Previously, Kamen Rider fans wanting an action figure representation mainly had to look at the Souchaku Henshin and S.I.C. lines. Both lines have their devotees but neither might satisfy a purist wanting a gimmick-free action figure faithful to the source design.

Enter the S.H.Figuarts line.

Debuting in February 2008, Bandai’s latest collector-oriented line emphasises sculpting and articulation — two key areas the older toy fan would be particular about. The 14cm-tall action figures in the S.H.Figuarts series retail for between 2200yen to 2500yen. Though the first few figures released may have given the impression this would be a Kamen Rider line exclusively, the release of G Gundam’s Domon Kasshhu suggests this might be an eclectic line with some decidedly odd character choices.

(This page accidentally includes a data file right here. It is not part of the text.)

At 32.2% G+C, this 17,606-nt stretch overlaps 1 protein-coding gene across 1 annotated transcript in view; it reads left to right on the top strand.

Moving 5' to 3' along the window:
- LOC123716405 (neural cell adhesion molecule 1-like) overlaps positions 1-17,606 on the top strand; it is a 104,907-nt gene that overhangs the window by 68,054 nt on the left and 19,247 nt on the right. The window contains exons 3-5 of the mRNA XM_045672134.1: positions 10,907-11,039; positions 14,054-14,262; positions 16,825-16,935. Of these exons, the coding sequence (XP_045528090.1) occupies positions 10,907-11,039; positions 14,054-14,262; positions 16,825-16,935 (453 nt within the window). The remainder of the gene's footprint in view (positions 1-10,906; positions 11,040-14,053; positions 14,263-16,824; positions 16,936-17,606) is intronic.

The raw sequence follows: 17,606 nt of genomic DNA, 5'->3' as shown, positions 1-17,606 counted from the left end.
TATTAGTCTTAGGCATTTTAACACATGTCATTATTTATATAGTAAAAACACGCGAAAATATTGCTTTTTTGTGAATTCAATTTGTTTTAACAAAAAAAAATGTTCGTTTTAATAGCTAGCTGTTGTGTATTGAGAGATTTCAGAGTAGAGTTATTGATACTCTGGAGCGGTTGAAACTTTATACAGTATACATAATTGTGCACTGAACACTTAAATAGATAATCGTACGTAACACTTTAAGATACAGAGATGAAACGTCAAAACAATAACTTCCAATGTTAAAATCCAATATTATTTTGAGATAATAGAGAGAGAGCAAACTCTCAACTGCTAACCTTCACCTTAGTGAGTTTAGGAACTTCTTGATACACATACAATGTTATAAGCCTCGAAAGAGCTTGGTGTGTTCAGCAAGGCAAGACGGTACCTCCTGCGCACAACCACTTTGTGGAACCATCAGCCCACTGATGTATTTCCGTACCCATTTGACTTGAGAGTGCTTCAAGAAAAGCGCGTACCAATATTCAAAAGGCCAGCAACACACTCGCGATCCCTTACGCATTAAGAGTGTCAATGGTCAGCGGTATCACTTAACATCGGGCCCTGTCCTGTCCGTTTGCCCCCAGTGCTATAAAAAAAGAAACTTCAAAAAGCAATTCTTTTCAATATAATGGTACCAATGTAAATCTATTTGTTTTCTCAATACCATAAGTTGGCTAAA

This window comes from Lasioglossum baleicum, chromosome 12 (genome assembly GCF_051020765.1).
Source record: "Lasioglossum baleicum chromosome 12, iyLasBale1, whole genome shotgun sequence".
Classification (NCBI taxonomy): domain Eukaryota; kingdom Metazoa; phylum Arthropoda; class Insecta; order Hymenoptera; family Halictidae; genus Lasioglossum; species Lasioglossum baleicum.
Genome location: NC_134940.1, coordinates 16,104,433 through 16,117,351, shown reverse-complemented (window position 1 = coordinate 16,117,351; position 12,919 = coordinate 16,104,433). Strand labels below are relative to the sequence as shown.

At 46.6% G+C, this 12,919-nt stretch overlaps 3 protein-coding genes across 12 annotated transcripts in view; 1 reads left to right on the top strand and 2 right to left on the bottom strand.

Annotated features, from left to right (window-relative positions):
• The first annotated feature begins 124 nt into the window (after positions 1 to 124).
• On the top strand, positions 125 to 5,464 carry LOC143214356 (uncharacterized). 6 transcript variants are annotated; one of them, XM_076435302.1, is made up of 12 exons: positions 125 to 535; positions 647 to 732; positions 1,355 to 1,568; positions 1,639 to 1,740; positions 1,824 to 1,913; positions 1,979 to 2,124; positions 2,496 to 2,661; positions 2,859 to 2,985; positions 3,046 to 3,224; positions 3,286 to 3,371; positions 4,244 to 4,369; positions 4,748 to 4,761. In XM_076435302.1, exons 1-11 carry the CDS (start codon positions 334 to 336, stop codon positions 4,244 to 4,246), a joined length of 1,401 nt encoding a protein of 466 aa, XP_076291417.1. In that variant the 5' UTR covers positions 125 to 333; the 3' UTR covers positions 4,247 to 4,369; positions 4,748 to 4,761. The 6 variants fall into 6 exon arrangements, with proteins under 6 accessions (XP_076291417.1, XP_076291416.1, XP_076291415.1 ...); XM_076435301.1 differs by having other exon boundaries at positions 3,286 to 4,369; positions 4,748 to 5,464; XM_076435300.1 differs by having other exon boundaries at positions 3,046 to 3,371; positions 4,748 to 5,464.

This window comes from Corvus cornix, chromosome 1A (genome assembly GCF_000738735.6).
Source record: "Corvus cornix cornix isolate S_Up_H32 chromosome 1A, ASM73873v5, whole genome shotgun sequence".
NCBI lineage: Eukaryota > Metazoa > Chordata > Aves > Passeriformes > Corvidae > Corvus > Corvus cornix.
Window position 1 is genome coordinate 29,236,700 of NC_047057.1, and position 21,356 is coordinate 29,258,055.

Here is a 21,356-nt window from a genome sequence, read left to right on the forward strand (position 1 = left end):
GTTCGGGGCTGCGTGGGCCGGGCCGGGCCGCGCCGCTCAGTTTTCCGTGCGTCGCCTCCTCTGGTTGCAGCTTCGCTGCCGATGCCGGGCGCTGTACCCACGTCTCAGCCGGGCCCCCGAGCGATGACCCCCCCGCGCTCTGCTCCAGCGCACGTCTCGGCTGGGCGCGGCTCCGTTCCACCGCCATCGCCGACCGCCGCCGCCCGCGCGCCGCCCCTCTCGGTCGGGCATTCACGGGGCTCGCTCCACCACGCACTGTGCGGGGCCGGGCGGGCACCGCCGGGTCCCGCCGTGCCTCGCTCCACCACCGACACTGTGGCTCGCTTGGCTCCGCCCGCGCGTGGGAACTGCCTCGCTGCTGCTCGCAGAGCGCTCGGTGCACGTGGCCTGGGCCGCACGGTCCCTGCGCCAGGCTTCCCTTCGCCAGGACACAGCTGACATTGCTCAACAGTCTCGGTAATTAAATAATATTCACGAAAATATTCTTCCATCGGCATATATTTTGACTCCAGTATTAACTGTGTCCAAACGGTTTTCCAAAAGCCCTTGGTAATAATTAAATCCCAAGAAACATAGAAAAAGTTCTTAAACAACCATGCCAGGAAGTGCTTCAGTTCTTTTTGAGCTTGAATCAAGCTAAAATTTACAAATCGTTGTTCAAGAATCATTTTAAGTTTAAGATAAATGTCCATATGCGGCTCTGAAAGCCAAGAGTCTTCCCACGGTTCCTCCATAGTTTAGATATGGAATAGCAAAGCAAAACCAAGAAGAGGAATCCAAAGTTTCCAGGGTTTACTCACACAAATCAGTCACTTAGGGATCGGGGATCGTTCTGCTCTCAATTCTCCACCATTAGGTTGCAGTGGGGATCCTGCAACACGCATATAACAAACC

Bandai played very safe with the first figure released in the line, however, opting for a classic Japanese hero.


Bandai has always impressed with its action figure packaging so it comes as no surprise the S.H.Figuarts packaging is thoughtfully done.

Bandai S.H.Figuarts Kamen Rider 1 (The Next version) package

The figure is clearly seen within the package and the rear of the box has glamour photos selling the posability of the figure.

Unusually, the packaging also has English text providing an overview of the line’s concept. Whether this is meant to impress the Japanese collector who finds English exotic-cool or meant to inform the non-Japanese collector, only Bandai knows for sure. What’s certain is Bandai didn’t do a very good job. The text is not bad enough to qualify as Engrish but it does read like the output of a web page translator.

What is S.H.Figuarts?
Aiming at coexistence of movability and ideal figure, the movable body technology is improved furthermore, which results to adopt 35 movable points for the whole body. It is a high quality action figure of about 14 centimeters that successfully reproduces “Form,” “Movability” and “Style” in high dimensions!!

So, there you have it. A 14cm-tall well-sculpted and well-articulated action figure. In high dimensions.